A total of 1.5 contact hours may be earned as CNE credit for reading “Room Air Resuscitation and Targeted Oxygenation for Infants at Birth in the Delivery Room” and for completing an online posttest and evaluation.
In Focus CNE
Room Air Resuscitation and Targeted Oxygenation for Infants at Birth in the Delivery Room
Article first published online: 1 FEB 2013
© 2013 AWHONN, the Association of Women's Health, Obstetric and Neonatal Nurses
Journal of Obstetric, Gynecologic, & Neonatal Nursing
Volume 42, Issue 2, pages 227–232, March/April 2013
How to Cite
Harach, T. (2013), Room Air Resuscitation and Targeted Oxygenation for Infants at Birth in the Delivery Room. Journal of Obstetric, Gynecologic, & Neonatal Nursing, 42: 227–232. doi: 10.1111/1552-6909.12012
AWHONN is accredited as a provider of continuing nursing education by the American Nurses Credentialing Center's Commission on Accreditation.
AWHONN holds a California BRN number, California CNE Provider #CEP580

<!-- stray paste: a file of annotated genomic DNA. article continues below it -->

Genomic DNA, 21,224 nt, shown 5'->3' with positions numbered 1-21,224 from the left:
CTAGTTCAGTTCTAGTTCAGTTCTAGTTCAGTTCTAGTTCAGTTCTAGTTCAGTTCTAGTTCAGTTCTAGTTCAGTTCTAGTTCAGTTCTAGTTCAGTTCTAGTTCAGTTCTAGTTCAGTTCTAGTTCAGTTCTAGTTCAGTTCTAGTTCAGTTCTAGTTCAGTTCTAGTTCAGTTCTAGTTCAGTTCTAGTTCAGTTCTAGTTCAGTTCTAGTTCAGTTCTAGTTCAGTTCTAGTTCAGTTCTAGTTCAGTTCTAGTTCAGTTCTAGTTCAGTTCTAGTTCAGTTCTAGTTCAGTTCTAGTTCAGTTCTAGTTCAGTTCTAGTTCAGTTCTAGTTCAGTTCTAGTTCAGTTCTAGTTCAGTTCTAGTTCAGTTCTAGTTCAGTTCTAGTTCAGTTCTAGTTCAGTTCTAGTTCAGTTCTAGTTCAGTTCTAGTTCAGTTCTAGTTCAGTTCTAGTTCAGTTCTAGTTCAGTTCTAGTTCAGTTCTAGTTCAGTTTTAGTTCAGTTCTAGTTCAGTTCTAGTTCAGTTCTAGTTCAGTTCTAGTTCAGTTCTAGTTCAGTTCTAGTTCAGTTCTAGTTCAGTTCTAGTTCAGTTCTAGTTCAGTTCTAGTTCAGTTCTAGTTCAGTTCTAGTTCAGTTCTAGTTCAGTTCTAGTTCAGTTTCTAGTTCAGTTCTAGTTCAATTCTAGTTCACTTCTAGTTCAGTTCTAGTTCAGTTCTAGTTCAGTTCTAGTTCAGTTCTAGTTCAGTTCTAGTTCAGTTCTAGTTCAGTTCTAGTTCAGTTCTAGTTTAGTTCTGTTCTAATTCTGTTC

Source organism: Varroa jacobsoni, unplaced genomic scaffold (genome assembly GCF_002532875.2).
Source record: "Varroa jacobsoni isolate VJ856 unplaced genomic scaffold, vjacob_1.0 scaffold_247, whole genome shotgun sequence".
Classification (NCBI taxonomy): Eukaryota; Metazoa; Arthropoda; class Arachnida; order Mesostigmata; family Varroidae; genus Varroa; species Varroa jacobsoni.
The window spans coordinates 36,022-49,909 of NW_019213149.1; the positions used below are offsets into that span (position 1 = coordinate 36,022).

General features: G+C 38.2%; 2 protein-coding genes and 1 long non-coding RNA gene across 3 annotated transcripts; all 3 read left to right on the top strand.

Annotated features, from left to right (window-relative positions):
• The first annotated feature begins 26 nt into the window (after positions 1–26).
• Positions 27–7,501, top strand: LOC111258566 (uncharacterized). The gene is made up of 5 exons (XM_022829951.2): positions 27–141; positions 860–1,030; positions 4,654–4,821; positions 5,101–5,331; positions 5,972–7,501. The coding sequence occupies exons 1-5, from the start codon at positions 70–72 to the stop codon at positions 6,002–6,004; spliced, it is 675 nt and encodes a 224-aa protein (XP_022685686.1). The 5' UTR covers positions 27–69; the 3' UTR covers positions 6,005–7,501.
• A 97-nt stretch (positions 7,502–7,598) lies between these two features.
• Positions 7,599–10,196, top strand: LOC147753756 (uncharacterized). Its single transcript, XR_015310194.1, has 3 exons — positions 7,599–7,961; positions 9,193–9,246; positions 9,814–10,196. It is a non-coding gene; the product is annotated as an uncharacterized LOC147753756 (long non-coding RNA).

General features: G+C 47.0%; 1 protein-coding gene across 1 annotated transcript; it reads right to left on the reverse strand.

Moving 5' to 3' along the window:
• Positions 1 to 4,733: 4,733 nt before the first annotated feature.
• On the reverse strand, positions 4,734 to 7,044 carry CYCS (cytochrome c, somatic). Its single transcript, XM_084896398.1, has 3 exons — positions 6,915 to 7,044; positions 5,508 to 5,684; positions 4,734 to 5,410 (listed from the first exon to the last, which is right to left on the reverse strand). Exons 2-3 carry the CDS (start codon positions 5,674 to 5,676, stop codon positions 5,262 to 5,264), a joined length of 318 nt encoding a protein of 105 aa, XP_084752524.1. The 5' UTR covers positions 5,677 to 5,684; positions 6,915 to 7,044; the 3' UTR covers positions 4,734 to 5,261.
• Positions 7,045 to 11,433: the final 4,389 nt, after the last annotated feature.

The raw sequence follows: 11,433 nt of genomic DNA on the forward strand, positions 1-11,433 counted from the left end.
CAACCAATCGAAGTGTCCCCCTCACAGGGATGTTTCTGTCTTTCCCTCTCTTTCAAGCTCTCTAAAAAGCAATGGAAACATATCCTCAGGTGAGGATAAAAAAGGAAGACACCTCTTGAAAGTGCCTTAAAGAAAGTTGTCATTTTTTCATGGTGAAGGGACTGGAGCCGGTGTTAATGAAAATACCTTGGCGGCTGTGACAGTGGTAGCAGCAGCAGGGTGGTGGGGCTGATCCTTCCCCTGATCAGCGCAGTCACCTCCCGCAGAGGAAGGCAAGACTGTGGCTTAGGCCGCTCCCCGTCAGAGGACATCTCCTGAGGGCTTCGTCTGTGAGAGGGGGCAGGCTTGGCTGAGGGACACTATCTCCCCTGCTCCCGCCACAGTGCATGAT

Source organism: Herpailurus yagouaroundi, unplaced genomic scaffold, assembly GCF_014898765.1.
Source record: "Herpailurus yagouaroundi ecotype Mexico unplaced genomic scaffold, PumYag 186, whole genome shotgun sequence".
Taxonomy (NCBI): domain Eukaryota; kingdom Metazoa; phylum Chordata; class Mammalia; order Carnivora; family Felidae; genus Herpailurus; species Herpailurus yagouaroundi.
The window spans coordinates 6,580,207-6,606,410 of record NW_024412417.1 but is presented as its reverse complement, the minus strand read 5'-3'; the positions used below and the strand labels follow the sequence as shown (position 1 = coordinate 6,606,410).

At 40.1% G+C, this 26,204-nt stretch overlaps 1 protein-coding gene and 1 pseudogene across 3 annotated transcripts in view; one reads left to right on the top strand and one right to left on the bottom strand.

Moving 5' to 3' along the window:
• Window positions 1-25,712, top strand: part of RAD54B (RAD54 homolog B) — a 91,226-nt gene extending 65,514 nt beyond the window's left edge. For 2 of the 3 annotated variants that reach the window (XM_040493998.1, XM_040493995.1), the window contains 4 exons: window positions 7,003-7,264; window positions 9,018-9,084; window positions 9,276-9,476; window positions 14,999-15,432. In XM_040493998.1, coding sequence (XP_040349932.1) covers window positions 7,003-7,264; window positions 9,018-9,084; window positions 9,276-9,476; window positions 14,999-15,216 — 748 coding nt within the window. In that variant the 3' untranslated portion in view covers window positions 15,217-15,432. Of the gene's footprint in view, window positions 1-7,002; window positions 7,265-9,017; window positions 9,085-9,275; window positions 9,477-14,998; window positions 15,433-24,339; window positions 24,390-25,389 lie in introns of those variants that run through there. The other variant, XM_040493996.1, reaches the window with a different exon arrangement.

The author and planners for this activity report no conflict of interest or relevant financial relationships. The article includes no discussion of off-label drug or device use. No commercial support was received for this educational activity.
- Issue published online: 13 MAR 2013
- Article first published online: 1 FEB 2013
- Manuscript Accepted: OCT 2012
- neonatal resuscitation;
- room air resuscitation;
- neonatal oxidative stress;
- oxygen targeting
The results of several clinical trials suggest that infants born depressed can be successfully resuscitated with room air. In 2010, the American Heart Association, American Academy of Pediatrics, Neonatal Resuscitation Program, and the International Liaison Committee published new guidelines to initiate the resuscitation of the term neonate with 21% oxygen. Although this recommendation cannot be extrapolated to the preterm neonate, the use of oxygen for resuscitation in this population can be used cautiously.